Of course, within a few years we all hit our twenties, got sick of El Sobrante/Pinole, and moved to Oakland to be close to where the non-self-created action is. Geekfest/S.P.A.M. became established enough that it developed its own weird/lame 'cool' cachet and collapsed in on itself right before reaching critical mass, buried under a flurry of broken minds, damaged souls, grinding poverty and bad business decisions - after all, it was never really set up right to succeed as 'a business'. By this point, the 'punk scene' (including post-Tim Yo MRR and Gilman Street) had accepted Geekfest/S.P.A.M. as yet another branch in the gnarly (duuude!) tree of punk rock, and in the process it had lost a lot of its soul - and a lot of that may have been my fault, as my sentimental love for punk rock which developed early on became more of a yearning for its acceptance than I ever realized before. This impossible yearning later extended to Corbett (Bobby Joe Ebola singer), who took over as the last head coordinator at S.P.A.M. and became even more painfully "trapped in a world he never made" (to quote Howard The Duck, a comic about an hilarious, angry, and angst-ridden fowl Corbett and I both obsessed over in our childhood).

Bobby Joe Ebola and the Children MacNuggits, however, never blinked or faltered a single step before loudly self-destructing in 2000, though by this point the group had become popular enough to headline a packed Gilman Street. By this point, I had quit the band to concentrate on Fleshies, but not before singing backup vocals on the Bobby Joe Ebola swan song: 'Carmelita Sings: Visions of a Rock Apocalypse'. That album is so jagged and pointy, so critical of our surroundings, so raw and visceral and clearly enunciated (in three-part harmonies, no less), that it is actually somewhat painful to listen to. It's funny, for sure, but it's also a pure expression of discomfort music, or irritainment as Dan (Bobby Joe Ebola guitarist/singer) liked to call it - he certainly would never have called it punk. In Bobby Joe Ebola's gaze no one was safe from attack, from senior citizens to celebrity riot grrls to college students; from parents to shitty bosses to cops; from innocent children to skin cancer victims to those who destroyed the ozone layer; from lonely couch-fuckers to psychedelic doomed turtles to BART commuters to humanity itself.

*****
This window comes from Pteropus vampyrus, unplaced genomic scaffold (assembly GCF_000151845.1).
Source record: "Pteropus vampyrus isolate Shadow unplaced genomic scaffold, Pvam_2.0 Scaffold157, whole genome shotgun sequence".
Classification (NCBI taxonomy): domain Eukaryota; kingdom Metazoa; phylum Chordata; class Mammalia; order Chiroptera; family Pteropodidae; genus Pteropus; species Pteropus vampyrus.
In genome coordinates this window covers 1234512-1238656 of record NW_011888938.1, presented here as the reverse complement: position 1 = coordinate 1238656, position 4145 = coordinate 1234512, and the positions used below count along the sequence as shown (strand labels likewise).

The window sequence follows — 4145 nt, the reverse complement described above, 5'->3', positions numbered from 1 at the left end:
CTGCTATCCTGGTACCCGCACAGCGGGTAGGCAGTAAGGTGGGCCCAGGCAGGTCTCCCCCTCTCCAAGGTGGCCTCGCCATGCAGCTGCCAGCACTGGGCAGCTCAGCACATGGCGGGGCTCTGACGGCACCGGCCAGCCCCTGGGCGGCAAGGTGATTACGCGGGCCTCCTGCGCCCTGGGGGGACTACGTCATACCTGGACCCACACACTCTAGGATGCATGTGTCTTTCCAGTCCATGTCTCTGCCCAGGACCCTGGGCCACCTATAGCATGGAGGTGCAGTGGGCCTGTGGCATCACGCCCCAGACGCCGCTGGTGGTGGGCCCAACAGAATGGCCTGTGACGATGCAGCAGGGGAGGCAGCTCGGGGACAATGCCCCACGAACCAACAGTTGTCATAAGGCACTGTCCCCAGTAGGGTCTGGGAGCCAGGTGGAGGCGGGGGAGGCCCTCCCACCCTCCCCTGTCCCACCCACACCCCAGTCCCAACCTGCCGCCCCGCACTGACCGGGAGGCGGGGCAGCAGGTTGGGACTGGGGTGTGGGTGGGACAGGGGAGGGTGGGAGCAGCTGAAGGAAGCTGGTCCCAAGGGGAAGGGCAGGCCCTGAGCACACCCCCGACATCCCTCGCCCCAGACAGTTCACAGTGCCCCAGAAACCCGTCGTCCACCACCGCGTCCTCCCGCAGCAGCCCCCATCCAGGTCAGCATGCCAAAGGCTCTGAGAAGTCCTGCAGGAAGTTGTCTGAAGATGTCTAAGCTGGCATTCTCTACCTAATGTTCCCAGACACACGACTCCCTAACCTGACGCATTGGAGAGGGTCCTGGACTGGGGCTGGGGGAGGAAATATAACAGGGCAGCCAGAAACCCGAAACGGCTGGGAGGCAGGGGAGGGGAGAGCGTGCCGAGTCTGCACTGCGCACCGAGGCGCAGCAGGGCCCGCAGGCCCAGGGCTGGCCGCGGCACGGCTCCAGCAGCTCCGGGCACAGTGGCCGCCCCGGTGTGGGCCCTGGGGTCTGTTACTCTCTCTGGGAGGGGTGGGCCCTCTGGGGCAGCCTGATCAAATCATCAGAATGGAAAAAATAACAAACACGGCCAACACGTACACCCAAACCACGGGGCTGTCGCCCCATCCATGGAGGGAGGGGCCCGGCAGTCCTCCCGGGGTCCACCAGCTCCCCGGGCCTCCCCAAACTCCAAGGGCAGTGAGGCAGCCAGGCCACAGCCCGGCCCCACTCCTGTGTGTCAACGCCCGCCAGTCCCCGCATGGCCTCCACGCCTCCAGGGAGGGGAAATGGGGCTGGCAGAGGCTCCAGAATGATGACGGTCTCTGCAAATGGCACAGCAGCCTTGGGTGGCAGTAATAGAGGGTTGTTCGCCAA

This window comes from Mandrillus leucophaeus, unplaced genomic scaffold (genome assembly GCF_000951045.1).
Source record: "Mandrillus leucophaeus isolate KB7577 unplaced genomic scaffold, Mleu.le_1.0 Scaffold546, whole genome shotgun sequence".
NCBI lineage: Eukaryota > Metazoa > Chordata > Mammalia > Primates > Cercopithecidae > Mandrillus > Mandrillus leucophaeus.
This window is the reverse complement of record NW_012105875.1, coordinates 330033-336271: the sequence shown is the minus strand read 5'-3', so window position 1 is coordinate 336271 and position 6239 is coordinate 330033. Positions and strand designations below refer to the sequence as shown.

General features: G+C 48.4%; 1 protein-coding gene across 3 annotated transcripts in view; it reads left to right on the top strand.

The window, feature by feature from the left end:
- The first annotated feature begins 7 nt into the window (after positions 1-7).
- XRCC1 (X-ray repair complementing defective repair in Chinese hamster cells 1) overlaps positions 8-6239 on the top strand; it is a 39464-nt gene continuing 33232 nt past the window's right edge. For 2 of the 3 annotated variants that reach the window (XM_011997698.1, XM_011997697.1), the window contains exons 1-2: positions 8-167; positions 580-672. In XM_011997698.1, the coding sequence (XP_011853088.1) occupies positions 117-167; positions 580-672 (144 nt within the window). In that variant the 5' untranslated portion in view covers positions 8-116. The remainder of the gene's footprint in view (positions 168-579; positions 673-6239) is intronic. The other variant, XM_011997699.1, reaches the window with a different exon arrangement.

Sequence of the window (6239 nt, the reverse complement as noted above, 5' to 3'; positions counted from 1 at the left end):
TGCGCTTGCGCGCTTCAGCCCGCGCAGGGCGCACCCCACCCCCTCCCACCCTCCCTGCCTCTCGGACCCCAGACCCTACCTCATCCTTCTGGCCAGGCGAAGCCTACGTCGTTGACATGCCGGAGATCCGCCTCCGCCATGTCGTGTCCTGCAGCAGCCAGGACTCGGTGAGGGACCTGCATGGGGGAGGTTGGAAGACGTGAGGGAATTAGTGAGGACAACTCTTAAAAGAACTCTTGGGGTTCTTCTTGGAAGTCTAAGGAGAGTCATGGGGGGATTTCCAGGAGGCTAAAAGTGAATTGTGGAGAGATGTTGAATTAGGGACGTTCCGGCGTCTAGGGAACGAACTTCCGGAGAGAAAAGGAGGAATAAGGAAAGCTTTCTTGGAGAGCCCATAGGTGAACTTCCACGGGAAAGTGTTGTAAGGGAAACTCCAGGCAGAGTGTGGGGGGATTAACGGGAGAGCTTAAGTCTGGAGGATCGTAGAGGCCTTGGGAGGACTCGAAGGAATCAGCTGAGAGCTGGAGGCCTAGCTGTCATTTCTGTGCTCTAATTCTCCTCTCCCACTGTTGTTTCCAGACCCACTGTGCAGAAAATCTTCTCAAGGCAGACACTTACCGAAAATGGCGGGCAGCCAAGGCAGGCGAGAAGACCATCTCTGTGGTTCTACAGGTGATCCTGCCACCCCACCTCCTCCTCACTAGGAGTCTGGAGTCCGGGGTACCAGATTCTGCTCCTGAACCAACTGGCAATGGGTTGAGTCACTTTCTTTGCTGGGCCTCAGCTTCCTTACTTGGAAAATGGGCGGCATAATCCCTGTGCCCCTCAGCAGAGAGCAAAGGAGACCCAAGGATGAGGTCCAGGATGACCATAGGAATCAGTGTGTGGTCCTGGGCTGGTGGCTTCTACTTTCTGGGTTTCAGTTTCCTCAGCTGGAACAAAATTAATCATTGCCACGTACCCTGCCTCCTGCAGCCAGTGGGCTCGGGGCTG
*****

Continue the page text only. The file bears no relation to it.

The point? Punk rock, to me, has a lot more to do with genuine nonconformity, radical art, confrontation, self-determination, and community than it does with what music sounds like or what clothes one is wearing. I am fully aware what a cliche that is (and a painfully obvious one at that), but the fact remains that it needs to be asserted with regularity in the longstanding public institutions of punk (such as MRR) so that we don't become complacent and simply ferment in punk's stinky 30-year old juices, losing our souls in the process. The story of Bobby Joe Ebola and the Children MacNuggits is a history that needs to be written, it needs to be stated, and the band mattered - not just to me, but to a decent number of other people as well. I didn't write the words or music, but I was there and working alongside it most of the way. Looking at it now, six years since its demise, the band definitely stands as the most punk thing I have ever been a part of, and the best stuff from it stands out to me as some of the most "fuck you" music of all time; right alongside the Butthole Surfers' 'PCPEP', Nina Hagen's 'NunSexMonkRock', Devo's song 'Beautiful World', Tom Lehrer's 'That Was The Year That Was', Sly Stone's 'There's a Riot Goin' On', Negativland's 'Christianity Is Stupid', and Frank Zappa/Mothers of Invention's 'We're Only In It For The Money'. If you haven't heard any of these, please sell your Casualties picture disc and your Against Me! limited 7" single and go pick them up. You'll probably regret it, but no one ever said the truth didn't hurt.
posted by:
Professor
SF Bay Area
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  • Re: MaximumRocknRoll Column about Bobby Joe

    Wed, April 12, 2006 - 9:58 PM
    aaay-fucking-men.

    That was one of the glory things about the SPAM scene: a whole bunch of bands all completely geeky and inaccessible and destined for obscurity, but simultaneously all TOTALLY AWESOME and TOTALLY, COMPLETELY DIFFERENT. Bobby Joe provided a mighty jaunty central theme to it all.